Consistency issues are also a real concern, so expect to win a game here and there where they just don’t find their copy of Ad Nauseam. This problem should improve with Opt available to them as cantrips 9-12.

Most versions will play Leyline of Sanctity in the sideboard, so make sure that all your eggs in the basket are not discard spells, or you could find your self in a lot of trouble before the game even begins.

Speaking of Leyline of Sanctity, because of Laboratory Maniac, that card does little to nothing against Ad Nauseam. Neither does getting infinite life or dropping a Pithing Needle or Phyrexian Revoker naming “Lightning Storm“. Note that the Laboratory Maniac kill is a bit more mana intensive, since they need to filter red mana from Simian Spirit Guide into colored mana for their Pentad Prisms, and then play Laboratory Maniac and Serum Visions to win the game. In this scenario, cards like Lightning Bolt and Path to Exile on the Maniac do nothing because they have drawn their whole deck and will have Pact of Negation available.

Good Sideboard Cards

Dispel

Rule of Law


Green/X Tron

Karn Liberated

The old version of Tron has fallen a bit out of favour lately, but it’s still a relevant deck to prepare for when entering a huge Modern event like Danish Modern Masters. Modern is a beautiful format with a lot of appeal to players who don’t necessarily play Magic every week, because they can pull out their trusty pet deck from the closet and still be competitive. Tron is a perfect example of this and should not be underestimated.

Tron is a simple deck that aims to have one of each Urza land in play to get a mana advantage over its’ opponent and keep playing big threats until the game is over. The industry standard these days are a playset of Karn Liberated and a split of Wurmcoil Engine, World Breaker; Ugin, the Spirit Dragon and Ulamog, the Ceaseless Hunger. The split of threats offers flexibility and covers the most angles for the deck. Karn is your best play from turn three Tron, Wurmcoil Engine provides lifegain and laughs in the face of non-Path to Exile removal, while Ugin will sweep the board and Ulamog will end the game a majority of the time. Instead of focusing on dealing with the threats of the deck, I suggest we attack the manabase.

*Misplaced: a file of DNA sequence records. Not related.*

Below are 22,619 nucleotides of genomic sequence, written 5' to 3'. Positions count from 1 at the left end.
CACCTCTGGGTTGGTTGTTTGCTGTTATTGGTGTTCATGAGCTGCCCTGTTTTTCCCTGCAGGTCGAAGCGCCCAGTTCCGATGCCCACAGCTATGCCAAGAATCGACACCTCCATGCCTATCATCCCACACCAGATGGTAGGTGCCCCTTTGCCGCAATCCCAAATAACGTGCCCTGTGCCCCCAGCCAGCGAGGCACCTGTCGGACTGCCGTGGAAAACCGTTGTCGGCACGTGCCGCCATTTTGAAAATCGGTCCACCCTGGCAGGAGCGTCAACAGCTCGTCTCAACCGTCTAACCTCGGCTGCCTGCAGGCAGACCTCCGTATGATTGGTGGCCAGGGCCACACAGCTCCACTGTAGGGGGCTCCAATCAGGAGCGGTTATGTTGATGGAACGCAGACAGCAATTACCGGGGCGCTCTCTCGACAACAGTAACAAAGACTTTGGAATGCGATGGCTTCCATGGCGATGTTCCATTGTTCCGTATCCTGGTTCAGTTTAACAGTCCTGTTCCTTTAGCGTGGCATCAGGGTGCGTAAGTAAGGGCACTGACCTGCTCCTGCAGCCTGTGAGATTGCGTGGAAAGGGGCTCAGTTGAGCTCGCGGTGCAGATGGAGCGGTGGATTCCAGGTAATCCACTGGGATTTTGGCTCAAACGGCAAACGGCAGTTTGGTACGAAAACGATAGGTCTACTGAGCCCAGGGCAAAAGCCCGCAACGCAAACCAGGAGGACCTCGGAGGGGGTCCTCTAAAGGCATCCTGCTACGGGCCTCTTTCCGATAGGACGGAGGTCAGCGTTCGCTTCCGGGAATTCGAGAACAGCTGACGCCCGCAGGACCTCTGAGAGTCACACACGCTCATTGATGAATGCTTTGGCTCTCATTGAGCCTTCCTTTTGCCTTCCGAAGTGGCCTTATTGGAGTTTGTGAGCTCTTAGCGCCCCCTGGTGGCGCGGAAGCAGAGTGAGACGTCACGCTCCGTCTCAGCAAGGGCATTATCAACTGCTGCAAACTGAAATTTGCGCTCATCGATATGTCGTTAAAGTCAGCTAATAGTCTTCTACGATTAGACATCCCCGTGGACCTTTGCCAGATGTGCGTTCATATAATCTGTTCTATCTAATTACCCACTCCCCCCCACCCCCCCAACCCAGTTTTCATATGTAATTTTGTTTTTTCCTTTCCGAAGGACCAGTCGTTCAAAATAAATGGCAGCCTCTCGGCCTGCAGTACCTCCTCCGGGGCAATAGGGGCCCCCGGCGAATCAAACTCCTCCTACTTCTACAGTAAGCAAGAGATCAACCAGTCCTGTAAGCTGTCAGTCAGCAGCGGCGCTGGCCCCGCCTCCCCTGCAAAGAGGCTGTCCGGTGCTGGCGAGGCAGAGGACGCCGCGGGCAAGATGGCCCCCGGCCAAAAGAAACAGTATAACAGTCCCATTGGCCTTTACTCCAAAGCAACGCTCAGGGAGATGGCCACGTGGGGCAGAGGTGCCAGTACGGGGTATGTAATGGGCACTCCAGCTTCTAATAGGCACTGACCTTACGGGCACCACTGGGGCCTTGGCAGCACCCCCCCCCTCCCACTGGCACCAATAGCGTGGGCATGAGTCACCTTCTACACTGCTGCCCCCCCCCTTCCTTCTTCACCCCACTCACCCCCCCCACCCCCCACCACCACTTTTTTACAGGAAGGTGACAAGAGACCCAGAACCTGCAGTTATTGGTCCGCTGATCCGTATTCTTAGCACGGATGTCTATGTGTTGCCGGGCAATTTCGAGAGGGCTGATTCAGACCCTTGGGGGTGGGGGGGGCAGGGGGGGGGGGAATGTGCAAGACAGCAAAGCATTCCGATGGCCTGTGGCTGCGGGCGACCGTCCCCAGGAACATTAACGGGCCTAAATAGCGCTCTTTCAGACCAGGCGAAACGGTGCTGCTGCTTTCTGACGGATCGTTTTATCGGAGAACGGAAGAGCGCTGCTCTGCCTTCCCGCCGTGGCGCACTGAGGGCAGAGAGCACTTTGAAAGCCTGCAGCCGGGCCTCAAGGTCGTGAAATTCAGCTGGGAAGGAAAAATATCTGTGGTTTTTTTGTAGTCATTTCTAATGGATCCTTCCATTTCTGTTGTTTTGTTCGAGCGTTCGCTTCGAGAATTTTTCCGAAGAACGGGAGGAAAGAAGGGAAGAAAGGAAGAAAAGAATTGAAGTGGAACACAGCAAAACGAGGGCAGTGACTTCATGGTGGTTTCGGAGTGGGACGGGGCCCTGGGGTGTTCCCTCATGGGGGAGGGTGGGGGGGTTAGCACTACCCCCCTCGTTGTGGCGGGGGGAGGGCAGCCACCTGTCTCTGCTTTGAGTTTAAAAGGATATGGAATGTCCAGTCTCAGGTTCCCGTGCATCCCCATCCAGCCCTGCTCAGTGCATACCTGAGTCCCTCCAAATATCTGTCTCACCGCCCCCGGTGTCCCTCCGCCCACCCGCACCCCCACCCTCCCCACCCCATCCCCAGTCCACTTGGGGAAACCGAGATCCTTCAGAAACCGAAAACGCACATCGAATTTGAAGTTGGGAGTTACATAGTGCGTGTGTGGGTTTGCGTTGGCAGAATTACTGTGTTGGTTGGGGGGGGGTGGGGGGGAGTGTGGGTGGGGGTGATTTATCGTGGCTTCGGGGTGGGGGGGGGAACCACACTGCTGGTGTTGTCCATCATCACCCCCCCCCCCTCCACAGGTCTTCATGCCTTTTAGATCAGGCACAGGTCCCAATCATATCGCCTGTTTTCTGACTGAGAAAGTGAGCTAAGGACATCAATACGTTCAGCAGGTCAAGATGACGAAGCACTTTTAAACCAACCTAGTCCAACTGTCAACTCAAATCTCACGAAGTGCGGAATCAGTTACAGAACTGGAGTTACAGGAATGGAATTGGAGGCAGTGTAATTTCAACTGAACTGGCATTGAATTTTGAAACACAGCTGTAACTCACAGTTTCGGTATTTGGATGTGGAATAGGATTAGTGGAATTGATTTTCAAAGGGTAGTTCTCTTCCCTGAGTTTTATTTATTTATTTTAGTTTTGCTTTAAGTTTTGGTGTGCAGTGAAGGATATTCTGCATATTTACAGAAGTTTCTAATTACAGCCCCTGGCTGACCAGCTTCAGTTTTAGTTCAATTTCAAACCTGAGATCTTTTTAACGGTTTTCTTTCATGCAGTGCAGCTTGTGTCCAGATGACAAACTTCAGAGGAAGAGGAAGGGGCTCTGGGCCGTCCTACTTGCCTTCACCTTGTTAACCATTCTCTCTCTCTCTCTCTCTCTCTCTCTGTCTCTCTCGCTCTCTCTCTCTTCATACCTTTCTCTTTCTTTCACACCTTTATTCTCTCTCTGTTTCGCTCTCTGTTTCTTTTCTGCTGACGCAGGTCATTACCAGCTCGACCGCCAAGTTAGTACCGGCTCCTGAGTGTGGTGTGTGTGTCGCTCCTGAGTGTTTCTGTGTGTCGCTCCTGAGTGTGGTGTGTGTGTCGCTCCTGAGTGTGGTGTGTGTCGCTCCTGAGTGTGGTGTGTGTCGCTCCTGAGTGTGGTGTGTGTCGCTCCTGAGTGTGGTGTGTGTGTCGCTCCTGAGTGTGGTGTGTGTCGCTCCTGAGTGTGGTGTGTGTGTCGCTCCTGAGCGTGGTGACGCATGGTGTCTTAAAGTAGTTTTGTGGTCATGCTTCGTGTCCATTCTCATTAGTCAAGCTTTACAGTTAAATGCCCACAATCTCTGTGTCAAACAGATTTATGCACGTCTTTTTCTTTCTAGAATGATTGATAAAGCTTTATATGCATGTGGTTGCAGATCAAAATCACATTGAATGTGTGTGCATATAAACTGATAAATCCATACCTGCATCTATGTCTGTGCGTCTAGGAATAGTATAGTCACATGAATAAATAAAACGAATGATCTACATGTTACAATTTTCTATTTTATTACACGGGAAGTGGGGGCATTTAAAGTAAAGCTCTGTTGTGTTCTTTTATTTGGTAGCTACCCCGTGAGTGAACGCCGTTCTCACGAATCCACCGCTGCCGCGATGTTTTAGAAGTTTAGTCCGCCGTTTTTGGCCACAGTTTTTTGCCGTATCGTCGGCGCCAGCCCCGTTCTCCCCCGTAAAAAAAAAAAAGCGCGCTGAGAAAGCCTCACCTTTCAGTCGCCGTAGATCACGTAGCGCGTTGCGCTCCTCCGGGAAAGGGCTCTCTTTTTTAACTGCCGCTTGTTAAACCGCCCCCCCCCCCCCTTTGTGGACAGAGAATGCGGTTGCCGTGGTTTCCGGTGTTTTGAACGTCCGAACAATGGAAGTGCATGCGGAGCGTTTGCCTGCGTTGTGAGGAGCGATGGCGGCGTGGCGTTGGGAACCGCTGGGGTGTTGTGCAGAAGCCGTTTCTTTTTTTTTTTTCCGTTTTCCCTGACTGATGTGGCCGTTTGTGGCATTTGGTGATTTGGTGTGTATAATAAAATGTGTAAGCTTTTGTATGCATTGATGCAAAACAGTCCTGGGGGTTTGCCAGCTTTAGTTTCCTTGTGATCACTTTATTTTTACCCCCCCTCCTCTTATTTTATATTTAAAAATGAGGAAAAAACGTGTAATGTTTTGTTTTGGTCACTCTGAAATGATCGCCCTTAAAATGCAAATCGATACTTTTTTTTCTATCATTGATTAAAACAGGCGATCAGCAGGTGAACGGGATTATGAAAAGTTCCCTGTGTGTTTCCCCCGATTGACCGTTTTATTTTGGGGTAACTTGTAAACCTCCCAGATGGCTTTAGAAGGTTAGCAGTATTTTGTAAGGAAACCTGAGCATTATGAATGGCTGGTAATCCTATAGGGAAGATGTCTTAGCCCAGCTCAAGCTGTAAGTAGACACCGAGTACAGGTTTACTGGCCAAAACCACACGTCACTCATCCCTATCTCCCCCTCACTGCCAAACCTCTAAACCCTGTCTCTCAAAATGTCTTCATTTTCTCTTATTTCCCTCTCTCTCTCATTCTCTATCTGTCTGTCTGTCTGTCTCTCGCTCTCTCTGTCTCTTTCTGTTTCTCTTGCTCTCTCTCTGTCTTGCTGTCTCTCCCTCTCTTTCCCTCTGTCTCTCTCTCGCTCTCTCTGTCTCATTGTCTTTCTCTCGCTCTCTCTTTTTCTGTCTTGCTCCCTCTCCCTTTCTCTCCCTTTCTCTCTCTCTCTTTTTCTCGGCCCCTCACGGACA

Some decks have Ghost Quarter or Spreading Seas in their deck already and that adds valuable percentages to your game ones vs. Tron. Note that a good Tron player can play around Tectonic Edge by only sitting on the three Urza lands, and that a Ghost Quarter on the battlefield can “counter” your Crumble to Dust. There is nothing you can do about these things – this is just a friendly reminder of situations that will come up.

Aside from attacking the lands themselves, Tron can be beaten if your deck is resilient to their threats. Take Splinter Twin back in the day as an example. Splinter Twin didn’t care too much about neither Karn Liberated nor Wurmcoil Engine and thus was heavily favoured against Tron. Decks with Path to Exile and a lot of creatures, like Humans, can somewhat ignore the same two, but will lose the game to Ugin and Oblivion Stone when the opponent hits eight mana. The best strategy against Tron is presenting a fast kill, ideally disrupting them in the process. Grixis Death’s Shadow is very good at establishing a clock with Thoughtseize or Stubborn Denial backup, and that should do the trick most of the time. Affinity and Burn also have great Tron matchups because of their speed and tools like creature lands and anti-lifegain cards.

Keep in mind that almost 1/3 of their deck are artifacts with activated abilities, so Stony Silence is a great addition to your anti-Tron arsenal.

Good Sideboard Cards

Stony SilenceFulminator MageCrumble to Dust


That does it for my Beating Modern series unless I come up with three more relevant decks one of the following days. I will make sure that next week’s article will also be relevant for Modern!